Practical approaches to understand and to communicate reduction disaster risk in urban systems.
Prof. Dr. Frauke Kraas
University of Cologne
University of Cologne
German Red Cross
Dr. Marlene Willkomm
After the urban turn during the last decade, more people are living in cities than in rural areas. Worldwide, the urban population is constantly increasing. Current forecasts of the United Nations assume that 68 percent of the world population will live in cities by 2050. In the case of disasters, the urban population is particularly vulnerable, due to the density, diversity, and dynamics of urban areas. The focus of humanitarian aid is now on urban areas in both conflict and non-conflict situations. There is an emerging need for a holistic and inclusive disaster preparedness involving urban actors, humanitarian organisations, and civilians.
Cities are systems in which diverse and heterogeneous communities, stakeholders, and institutions coexist and interact. A disaster risk management of humanitarian organisations in urban areas must be based on both an understanding of the urban system and the humanitarian actors' own role within this system.
By the example of Antananarivo in Madagascar, we would like to present experiences of project planning and implementation and discuss the lessons learned from relevant urban projects with the participants. Special attention will be paid to an approach for a stakeholder mapping developed by our colleagues in the field and its transferability to other urban contexts.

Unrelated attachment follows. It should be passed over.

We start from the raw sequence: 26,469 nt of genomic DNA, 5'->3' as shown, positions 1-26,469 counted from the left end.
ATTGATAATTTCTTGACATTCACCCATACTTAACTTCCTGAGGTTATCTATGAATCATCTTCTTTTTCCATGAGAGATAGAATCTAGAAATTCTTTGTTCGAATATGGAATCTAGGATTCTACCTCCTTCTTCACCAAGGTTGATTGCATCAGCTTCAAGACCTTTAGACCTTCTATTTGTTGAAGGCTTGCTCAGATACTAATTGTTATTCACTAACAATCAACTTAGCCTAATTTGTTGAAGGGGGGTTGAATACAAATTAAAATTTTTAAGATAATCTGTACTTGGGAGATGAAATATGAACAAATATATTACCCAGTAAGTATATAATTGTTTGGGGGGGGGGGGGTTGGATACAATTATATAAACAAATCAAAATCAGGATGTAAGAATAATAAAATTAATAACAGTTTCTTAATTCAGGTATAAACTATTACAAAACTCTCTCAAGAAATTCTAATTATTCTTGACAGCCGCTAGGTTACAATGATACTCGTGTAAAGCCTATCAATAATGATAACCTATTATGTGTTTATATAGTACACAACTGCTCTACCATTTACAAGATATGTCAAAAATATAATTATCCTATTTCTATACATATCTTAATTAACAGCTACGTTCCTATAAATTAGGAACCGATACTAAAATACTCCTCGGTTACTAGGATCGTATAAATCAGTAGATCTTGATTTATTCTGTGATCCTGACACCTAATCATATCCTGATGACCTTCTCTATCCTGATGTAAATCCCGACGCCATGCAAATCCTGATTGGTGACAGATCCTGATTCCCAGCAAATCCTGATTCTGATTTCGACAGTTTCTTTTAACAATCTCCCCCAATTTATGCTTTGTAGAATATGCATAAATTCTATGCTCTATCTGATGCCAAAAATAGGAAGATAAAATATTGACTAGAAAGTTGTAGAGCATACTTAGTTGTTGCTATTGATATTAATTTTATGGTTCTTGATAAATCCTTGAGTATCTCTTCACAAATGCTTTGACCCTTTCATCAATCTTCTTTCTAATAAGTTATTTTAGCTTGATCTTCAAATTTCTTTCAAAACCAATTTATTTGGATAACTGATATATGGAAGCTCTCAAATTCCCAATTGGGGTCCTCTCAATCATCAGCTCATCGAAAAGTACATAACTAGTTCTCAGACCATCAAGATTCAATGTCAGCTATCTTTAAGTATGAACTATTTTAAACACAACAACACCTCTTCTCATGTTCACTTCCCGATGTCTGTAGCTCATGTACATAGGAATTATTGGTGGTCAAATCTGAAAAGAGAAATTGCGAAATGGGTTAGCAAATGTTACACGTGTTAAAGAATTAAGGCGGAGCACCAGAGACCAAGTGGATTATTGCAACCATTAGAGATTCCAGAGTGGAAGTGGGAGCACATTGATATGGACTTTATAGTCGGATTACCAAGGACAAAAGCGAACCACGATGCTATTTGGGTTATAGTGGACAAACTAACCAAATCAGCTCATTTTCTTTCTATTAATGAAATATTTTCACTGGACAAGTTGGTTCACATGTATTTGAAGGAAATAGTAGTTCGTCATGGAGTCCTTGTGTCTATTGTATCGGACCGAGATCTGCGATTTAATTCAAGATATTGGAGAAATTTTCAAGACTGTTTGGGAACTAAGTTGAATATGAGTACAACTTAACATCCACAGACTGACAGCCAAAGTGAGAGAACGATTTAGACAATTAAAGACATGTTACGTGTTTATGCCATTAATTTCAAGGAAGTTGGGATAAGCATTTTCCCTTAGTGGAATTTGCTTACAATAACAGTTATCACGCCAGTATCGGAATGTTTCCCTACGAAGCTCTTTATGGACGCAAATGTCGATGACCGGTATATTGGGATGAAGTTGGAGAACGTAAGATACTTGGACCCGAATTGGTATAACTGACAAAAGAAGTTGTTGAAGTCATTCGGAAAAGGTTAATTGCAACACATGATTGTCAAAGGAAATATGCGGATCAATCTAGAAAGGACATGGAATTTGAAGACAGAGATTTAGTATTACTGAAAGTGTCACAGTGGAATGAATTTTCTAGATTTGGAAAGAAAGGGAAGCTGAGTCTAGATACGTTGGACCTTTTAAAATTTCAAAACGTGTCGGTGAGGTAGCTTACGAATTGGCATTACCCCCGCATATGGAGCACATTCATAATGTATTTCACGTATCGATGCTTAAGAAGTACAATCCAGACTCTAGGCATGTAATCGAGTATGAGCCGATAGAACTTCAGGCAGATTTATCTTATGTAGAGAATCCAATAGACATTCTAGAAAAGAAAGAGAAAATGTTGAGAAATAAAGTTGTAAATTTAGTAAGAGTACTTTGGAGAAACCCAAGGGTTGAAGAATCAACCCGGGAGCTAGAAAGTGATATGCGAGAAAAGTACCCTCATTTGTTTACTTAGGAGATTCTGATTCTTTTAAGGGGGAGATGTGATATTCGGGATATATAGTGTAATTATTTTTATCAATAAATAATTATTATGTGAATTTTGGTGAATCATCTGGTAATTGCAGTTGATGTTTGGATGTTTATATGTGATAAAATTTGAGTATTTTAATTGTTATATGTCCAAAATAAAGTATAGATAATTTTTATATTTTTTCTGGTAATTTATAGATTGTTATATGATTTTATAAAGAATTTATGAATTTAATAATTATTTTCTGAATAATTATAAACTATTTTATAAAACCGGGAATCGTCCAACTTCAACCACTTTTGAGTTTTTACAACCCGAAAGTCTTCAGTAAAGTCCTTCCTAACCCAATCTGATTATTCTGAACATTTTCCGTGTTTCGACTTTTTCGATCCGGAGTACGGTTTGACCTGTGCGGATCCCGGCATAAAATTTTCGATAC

Based on the complex risk situation in Yangon/Myanmar, aspects of information exchange and warning of the population will be addressed. This contribution is the result of the German-Myanmar, transdisciplinary, BMBF-funded joint project on the management of multiple risks of extreme events in Yangon focusing on institutional, private-sector, and civil-society organised disaster preparedness.
Within the project, flyers for informing the population about natural hazards are being produced and institutional risk communication and disaster preparedness is investigated. The involvement of humanitarian organisations in societal disaster preparedness and disaster risk management is important, but not well established. In this respect, good practices and experience in the implementation and evaluation of efficient risk communication and education will be exchanged and discussed.